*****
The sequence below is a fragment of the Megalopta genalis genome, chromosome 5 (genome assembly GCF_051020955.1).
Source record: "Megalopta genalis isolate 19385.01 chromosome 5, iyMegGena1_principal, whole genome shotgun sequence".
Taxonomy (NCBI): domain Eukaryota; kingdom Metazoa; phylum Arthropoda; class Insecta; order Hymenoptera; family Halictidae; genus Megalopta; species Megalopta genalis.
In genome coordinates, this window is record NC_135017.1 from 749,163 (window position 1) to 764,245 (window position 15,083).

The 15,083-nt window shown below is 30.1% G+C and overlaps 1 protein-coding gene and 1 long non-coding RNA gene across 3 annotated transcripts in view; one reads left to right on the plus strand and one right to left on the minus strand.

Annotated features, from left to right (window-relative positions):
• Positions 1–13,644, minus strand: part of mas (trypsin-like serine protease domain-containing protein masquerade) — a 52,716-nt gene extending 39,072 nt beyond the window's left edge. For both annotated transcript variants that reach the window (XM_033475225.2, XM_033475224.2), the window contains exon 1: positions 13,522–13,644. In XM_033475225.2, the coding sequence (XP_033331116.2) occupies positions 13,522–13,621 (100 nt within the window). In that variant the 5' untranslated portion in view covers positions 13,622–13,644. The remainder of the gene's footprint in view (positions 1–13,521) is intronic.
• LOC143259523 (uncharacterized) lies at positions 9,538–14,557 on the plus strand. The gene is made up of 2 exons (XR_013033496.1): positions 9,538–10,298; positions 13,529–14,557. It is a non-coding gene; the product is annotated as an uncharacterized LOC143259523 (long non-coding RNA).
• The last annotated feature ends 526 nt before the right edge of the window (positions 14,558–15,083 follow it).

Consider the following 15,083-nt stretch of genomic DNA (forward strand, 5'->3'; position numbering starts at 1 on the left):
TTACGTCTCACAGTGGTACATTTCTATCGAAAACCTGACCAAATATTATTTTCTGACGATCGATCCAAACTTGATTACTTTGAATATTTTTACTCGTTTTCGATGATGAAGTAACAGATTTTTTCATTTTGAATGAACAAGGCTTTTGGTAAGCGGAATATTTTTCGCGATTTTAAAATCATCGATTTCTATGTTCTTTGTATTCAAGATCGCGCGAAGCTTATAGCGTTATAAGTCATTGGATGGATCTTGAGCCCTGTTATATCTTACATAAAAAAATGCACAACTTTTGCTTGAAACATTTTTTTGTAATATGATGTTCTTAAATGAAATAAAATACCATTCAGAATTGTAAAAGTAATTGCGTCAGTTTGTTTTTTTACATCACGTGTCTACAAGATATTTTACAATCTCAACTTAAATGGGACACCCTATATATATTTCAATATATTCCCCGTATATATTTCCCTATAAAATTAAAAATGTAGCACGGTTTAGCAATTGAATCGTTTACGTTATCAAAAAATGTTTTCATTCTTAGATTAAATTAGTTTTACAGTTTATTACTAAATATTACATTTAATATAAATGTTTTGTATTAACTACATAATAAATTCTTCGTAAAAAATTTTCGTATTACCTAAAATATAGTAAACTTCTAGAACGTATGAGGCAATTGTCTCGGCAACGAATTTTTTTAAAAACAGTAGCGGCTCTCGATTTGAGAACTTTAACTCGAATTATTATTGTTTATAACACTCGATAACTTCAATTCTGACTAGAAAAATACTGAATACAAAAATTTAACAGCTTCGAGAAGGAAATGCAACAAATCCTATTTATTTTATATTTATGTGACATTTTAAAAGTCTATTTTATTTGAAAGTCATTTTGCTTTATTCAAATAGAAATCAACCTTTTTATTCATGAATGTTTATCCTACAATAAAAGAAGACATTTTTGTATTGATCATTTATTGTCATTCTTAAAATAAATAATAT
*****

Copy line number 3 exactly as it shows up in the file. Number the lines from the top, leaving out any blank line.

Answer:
Taxonomy (NCBI): domain Eukaryota; kingdom Metazoa; phylum Arthropoda; class Insecta; order Hymenoptera; family Halictidae; genus Megalopta; species Megalopta genalis.